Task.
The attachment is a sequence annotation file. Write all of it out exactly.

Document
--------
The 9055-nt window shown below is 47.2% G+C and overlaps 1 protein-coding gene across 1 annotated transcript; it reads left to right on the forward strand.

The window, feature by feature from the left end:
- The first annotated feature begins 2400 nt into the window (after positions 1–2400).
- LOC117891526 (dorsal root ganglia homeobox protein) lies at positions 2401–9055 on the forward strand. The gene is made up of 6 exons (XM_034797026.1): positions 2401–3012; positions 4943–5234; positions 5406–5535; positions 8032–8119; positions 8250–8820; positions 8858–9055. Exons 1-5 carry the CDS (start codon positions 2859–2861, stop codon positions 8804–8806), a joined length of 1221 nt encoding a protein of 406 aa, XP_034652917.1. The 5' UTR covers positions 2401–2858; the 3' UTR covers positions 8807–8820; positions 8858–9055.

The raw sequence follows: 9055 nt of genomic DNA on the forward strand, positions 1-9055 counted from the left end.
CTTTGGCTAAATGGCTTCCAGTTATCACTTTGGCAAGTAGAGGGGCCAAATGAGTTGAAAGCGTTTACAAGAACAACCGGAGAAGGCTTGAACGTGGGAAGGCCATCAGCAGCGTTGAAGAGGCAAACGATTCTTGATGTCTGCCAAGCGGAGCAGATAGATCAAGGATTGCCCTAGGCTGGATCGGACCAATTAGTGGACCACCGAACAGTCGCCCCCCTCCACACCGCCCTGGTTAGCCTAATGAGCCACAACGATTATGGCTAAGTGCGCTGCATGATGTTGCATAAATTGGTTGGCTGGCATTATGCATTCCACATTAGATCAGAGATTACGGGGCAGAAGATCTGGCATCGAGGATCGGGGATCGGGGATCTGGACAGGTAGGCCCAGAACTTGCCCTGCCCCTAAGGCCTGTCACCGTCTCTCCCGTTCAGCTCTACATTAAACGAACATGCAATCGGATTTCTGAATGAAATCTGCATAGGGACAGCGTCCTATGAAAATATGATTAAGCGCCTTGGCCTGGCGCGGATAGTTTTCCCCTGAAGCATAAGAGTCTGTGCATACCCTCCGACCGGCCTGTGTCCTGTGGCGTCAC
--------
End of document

The 9055-nt window shown below is 47.2% G+C and overlaps 1 protein-coding gene across 1 annotated transcript; it reads left to right on the forward strand.

The window, feature by feature from the left end:
- The first annotated feature begins 2400 nt into the window (after positions 1–2400).
- LOC117891526 (dorsal root ganglia homeobox protein) lies at positions 2401–9055 on the forward strand. The gene is made up of 6 exons (XM_034797026.1): positions 2401–3012; positions 4943–5234; positions 5406–5535; positions 8032–8119; positions 8250–8820; positions 8858–9055. Exons 1-5 carry the CDS (start codon positions 2859–2861, stop codon positions 8804–8806), a joined length of 1221 nt encoding a protein of 406 aa, XP_034652917.1. The 5' UTR covers positions 2401–2858; the 3' UTR covers positions 8807–8820; positions 8858–9055.

The raw sequence follows: 9055 nt of genomic DNA on the forward strand, positions 1-9055 counted from the left end.
CTTTGGCTAAATGGCTTCCAGTTATCACTTTGGCAAGTAGAGGGGCCAAATGAGTTGAAAGCGTTTACAAGAACAACCGGAGAAGGCTTGAACGTGGGAAGGCCATCAGCAGCGTTGAAGAGGCAAACGATTCTTGATGTCTGCCAAGCGGAGCAGATAGATCAAGGATTGCCCTAGGCTGGATCGGACCAATTAGTGGACCACCGAACAGTCGCCCCCCTCCACACCGCCCTGGTTAGCCTAATGAGCCACAACGATTATGGCTAAGTGCGCTGCATGATGTTGCATAAATTGGTTGGCTGGCATTATGCATTCCACATTAGATCAGAGATTACGGGGCAGAAGATCTGGCATCGAGGATCGGGGATCGGGGATCTGGACAGGTAGGCCCAGAACTTGCCCTGCCCCTAAGGCCTGTCACCGTCTCTCCCGTTCAGCTCTACATTAAACGAACATGCAATCGGATTTCTGAATGAAATCTGCATAGGGACAGCGTCCTATGAAAATATGATTAAGCGCCTTGGCCTGGCGCGGATAGTTTTCCCCTGAAGCATAAGAGTCTGTGCATACCCTCCGACCGGCCTGTGTCCTGTGGCGTCAC